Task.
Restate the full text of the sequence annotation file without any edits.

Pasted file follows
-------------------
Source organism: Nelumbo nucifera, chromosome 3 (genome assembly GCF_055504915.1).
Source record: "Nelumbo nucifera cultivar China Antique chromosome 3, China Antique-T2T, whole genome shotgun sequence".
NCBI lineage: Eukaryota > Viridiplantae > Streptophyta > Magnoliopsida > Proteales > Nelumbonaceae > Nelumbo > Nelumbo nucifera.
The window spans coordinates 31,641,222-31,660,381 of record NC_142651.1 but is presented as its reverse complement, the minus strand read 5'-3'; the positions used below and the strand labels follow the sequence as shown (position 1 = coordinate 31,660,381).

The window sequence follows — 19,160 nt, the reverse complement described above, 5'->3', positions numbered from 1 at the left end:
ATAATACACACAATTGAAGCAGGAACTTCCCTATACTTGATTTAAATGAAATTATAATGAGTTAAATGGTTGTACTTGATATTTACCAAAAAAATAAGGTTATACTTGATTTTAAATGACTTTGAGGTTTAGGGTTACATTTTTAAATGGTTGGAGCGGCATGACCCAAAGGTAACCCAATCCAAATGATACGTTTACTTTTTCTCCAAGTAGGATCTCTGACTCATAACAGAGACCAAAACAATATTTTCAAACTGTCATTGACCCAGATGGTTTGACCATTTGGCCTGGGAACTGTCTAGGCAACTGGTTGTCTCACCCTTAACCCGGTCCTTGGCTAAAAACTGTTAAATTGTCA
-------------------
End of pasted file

Source organism: Nelumbo nucifera, chromosome 3 (genome assembly GCF_055504915.1).
Source record: "Nelumbo nucifera cultivar China Antique chromosome 3, China Antique-T2T, whole genome shotgun sequence".
NCBI lineage: Eukaryota > Viridiplantae > Streptophyta > Magnoliopsida > Proteales > Nelumbonaceae > Nelumbo > Nelumbo nucifera.
The window spans coordinates 31,641,222-31,660,381 of record NC_142651.1 but is presented as its reverse complement, the minus strand read 5'-3'; the positions used below and the strand labels follow the sequence as shown (position 1 = coordinate 31,660,381).

The window sequence follows — 19,160 nt, the reverse complement described above, 5'->3', positions numbered from 1 at the left end:
ATAATACACACAATTGAAGCAGGAACTTCCCTATACTTGATTTAAATGAAATTATAATGAGTTAAATGGTTGTACTTGATATTTACCAAAAAAATAAGGTTATACTTGATTTTAAATGACTTTGAGGTTTAGGGTTACATTTTTAAATGGTTGGAGCGGCATGACCCAAAGGTAACCCAATCCAAATGATACGTTTACTTTTTCTCCAAGTAGGATCTCTGACTCATAACAGAGACCAAAACAATATTTTCAAACTGTCATTGACCCAGATGGTTTGACCATTTGGCCTGGGAACTGTCTAGGCAACTGGTTGTCTCACCCTTAACCCGGTCCTTGGCTAAAAACTGTTAAATTGTCA